Vitrification: a quick way to freeze embryos
For many infertile couples, we will be able to culture more high-quality embryos than will be needed in the given cycle. We recommend freezing those embryos that are not used right away. Reproductive cells or embryos can be stored this way for many years.Book a consultation
An integral part of treatment
With an increasing emphasis on reducing the number of embryos for embryo transfer, vitrification is becoming an integral part of treatment, giving our patients a greater chance of success from a single stimulation. During subsequent cryo-embryo transfer, the risk of ovarian hyperstimulation and the need for general anaesthesia are eliminated. Costs for further procedures are also reduced.
Vitrification is a modern, safe method of freezing
We use vitrification at our clinic, which is a more modern method of cryopreservation. We use the closed Rapid-i system in which the embryo is not in direct contact with liquid nitrogen.
How does vitrification work?
The embryo is placed in a protective substance called a cryoprotectant
We rapidly cool the drop of cryoprotectant with the embryo to the temperature of liquid nitrogen, –196 degrees Celsius
No ice crystals will form in the protective substance or in the embryo
We store the embryo in a sealed container in liquid nitrogen
Before using the embryo, we quickly warm it to body temperature and wash away the protective substance
Transfer to the uterus can take place in a few hours
Experience of foreign experts
The first child in the world from a frozen embryo was born in Australia in 1984; the first Czech child from a frozen embryo was born in 1993. Back then, a slower cryopreservation technique was still being used.
However, when using vitrification, there is a much greater chance of the frozen embryo implanting optimally. The closed system of vitrification supports the embryo’s developmental competence and does not damage embryonic cells. A study evaluating embryos after 1 and 6 years of being frozen, confirmed that neither the duration of embryo survival nor the rate of pregnancy decreased.
The suitability of using a closed vitrification system for freezing eggs, their fertilisation and embryo development in clinical practice has also been demonstrated.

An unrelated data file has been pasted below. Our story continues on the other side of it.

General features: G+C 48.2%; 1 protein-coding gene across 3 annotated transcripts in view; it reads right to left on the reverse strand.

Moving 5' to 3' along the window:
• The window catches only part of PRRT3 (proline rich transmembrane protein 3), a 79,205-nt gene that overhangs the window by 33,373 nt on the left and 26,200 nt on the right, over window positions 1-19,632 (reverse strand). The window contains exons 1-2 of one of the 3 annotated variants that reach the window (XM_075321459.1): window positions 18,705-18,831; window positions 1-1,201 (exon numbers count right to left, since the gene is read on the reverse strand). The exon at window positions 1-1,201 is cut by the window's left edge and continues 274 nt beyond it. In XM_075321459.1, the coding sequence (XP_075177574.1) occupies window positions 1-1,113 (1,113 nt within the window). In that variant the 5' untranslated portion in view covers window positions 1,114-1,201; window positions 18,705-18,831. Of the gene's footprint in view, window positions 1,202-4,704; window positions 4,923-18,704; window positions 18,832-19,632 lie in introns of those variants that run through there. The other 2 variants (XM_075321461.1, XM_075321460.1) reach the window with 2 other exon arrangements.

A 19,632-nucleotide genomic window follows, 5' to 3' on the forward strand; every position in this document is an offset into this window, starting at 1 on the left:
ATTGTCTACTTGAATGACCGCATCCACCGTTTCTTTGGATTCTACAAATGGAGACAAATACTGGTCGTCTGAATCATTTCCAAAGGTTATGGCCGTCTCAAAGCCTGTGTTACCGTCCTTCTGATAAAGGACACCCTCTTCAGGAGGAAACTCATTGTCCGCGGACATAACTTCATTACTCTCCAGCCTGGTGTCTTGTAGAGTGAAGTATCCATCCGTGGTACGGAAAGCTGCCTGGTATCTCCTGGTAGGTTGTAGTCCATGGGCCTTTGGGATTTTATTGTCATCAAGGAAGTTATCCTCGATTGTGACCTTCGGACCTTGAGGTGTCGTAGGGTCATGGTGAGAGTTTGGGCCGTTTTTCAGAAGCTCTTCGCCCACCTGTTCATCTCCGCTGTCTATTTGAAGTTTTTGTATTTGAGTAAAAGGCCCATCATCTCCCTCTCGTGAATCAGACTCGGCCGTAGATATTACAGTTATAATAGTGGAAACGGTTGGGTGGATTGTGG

Contributions at specialised conferences, such as the meeting of the Japanese Society for Reproductive Medicine in 2011, confirmed that vitrification using the Rapid-i system is very successful.
Up to 95% of embryos can be used after thawing.
Other laboratory methods
ICSI is the injection of sperm directly into an egg. This significantly increases the chance of fertilisation.More information
We can increase the chances of pregnancy by selecting only the best quality embryos for transfer. We can identify these through continuous monitoring in EmbryoScope.More information
In the absence of live sperm in the ejaculate, there is the possibility of obtaining sperm surgically from the epididymis (PESA or MESA) or testis (TESE).More information
This method is used to disrupt the protective envelope (outer shell) of the embryo in order to make it easier to implant (nest) in the uterus.More information
Testing the genetic makeup of embryos before transfer to the uterus reduces the risk of birth defects.More information
Methods of infertility treatment
IVF with egg donation
If a woman cannot conceive and her partner's sperm are healthy, we use donor eggs fertilised with the partner's sperm.More information
IVF using donor embryos
Donated eggs and donated sperm are used for in vitro fertilisation.More information
IVF using donor sperm
For couples who cannot conceive naturally and the woman's eggs are healthy, we can use donor sperm from a suitable anonymous donor to fertilise the eggs.More information
IVF using own eggs
We recommend IVF if the couple cannot conceive naturally.More information